I was writing a condescending character and realized he’s kind of like another character from another story.
Virlan from “Lunar Heart, Shadow Bound”:
is a minor character. He is condescending and comes from a conservative household, brought up by a conservative father who he respects. He follows traditions and is not liking how the clan is changing after the leader goes against tradition. Not afraid to voice his opinions, although traditions say the leader’s choices must be followed, so he does follow. He has some anger issues. He’s the best Hunter the clan has ever had. They heavily rely on him. When there is a war between clans, he’s also an incredibly talented captain.
Argenton from “There Lives a Beast in the Burning Heart”:
is a condescending character and comes from a conservative household, brought up by a conservative father who he fears. Although he follows some of the beliefs of his father, he does question them often and is open to discussions. He has some anger issues which stems from the fears and frustrations he has in his life. He is a trained soldier, one of the best of the best. Without him, the people would die from monster attacks. He later becomes a highly reputable army general.
Do you guys have any characters that are similar like this but come from separate stories?
Haha, yes, there’s usually a variation of strong female characters looking for freedom/independence across all my protagonists so far, I think. They come from different backgrounds (and time periods), so they also differ vastly, but deep down, they’re also quite similar. Probably reflects my own struggle as a woman trying to find my place in the world
There’s one character I’ve written into four totally different standalone novels so far just because he’s so useful. I just keep changing his name, but it always begins with T: Tristan, Trevor, Thaddeus, Theodore. He’s a very ordinary, compassionate boy-next-door type, and it’s interesting to put him into unusual situations just to see how the boy next door would deal with extraordinary conditions. ¯\_(ﭢ)_/¯
Alani and Vale are the same age and are both covered in tattoos. Both of their love interests are bi, funnily enough. They’re both no strangers to fights using tools as weapons, with Alani preferring to use a crowbar and screwdriver, and Vale wielding a machete.
Vale is British and has an affinity for art, with her favorite medium behind spray-painted murals in random locations. She’s also tall for a woman and more stand-offish than Alani. Oh, and she’s dead.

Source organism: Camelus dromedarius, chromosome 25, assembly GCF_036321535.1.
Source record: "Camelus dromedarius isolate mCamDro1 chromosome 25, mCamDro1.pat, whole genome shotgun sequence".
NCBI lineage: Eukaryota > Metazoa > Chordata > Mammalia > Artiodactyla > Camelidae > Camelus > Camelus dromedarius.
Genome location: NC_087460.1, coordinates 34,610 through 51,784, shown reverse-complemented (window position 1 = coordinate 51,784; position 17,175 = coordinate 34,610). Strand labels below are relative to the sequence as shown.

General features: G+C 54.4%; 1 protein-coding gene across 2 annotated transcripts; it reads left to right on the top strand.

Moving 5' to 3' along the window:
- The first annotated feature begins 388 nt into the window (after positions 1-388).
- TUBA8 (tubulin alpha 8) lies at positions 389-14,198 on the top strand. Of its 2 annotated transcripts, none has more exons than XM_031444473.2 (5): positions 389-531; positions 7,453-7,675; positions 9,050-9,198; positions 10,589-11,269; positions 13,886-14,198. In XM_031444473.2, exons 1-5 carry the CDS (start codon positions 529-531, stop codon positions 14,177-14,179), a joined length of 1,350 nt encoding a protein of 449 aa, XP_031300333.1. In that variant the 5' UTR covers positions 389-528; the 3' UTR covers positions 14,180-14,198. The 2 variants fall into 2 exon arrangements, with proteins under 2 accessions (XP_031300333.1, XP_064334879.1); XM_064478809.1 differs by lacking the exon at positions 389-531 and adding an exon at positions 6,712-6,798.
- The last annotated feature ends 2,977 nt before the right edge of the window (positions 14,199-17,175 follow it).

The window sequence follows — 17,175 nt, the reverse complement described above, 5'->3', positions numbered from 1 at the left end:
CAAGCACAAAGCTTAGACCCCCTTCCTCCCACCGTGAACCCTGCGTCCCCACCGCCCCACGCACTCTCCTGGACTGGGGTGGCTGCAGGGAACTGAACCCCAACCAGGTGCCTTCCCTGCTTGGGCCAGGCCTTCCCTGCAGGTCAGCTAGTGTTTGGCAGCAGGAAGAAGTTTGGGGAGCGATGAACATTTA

Alani is from a fictional place and is obsessed with cats. She’s really short but a lot more approachable than Vale.
They’d definitely be friends if they ever met lol.
I try to make my characters unique in personality so I can avoid that. Of course, there can be some things in common that my characters have, but so far I’ve managed to avoid MCs that are so similar they are just rebrandings of the same character.
Of course. They are facets of me and those whom I live with. Whats real fun is when my MC and my ML are facets of myself becauee my husband is just hearing me getting with myself. It’s a part if me having a far bigger ego thsn I let on.
All the time I’ll have characters that remind me of others because I love me a good trope and like making those little Easter egg characters for my own amusement - if other people notice that’s even better, haha. I tend to have a smartass sarcastic character and a jerk character no matter the story XD. I need my comedic relief.
Elya from “Thee” (currently untitled, this is a placeholder name) and Erin from “Girl Salt”. Other than their similar names, they share some common core characteristics which impacts the story (and them) in different ways.
Anger and resentment both play a heavy hand in dictating their actions. In Elya’s case, this is shown more through her inaction then her actions. She’s cold, careful, and calculated. Her anger and resentment is repressed, simmering deep within her. All her goals/motivations align behind this incessant need to take revenge on those she feels wronged her.
Erin is far more open with her emotions; you can read her like a book. The way anger influences her is through action–she lashes out, acts petty and downright cruel if she feel’s she’s been wronged. She’s impulsive, doesn’t think before she acts, and often makes mistakes based off of misunderstandings which lands her in hot water.
Both have common themes with self-sabotage as well, though Elya’s self-sabotage is far lesser than Erin’s. Elya self-sabotages by denying her true nature and acting without true will. Erin self-sabotages purposefully to hurt those she hates.
A key difference is that Elya’s story is gritty dark fantasy where the main theme is “you are hopeless, and yet you endure” although she is the main character, her character arc doesn’t necessarily influence the actual events of the main plot. In Erin’s case, her’s is more of a magical realism slice-of-life story, and it takes place in modern-day, so her character arc heavily impacts the main plot–not to mention it’s far less desperate and there’s more hope than hopelessness.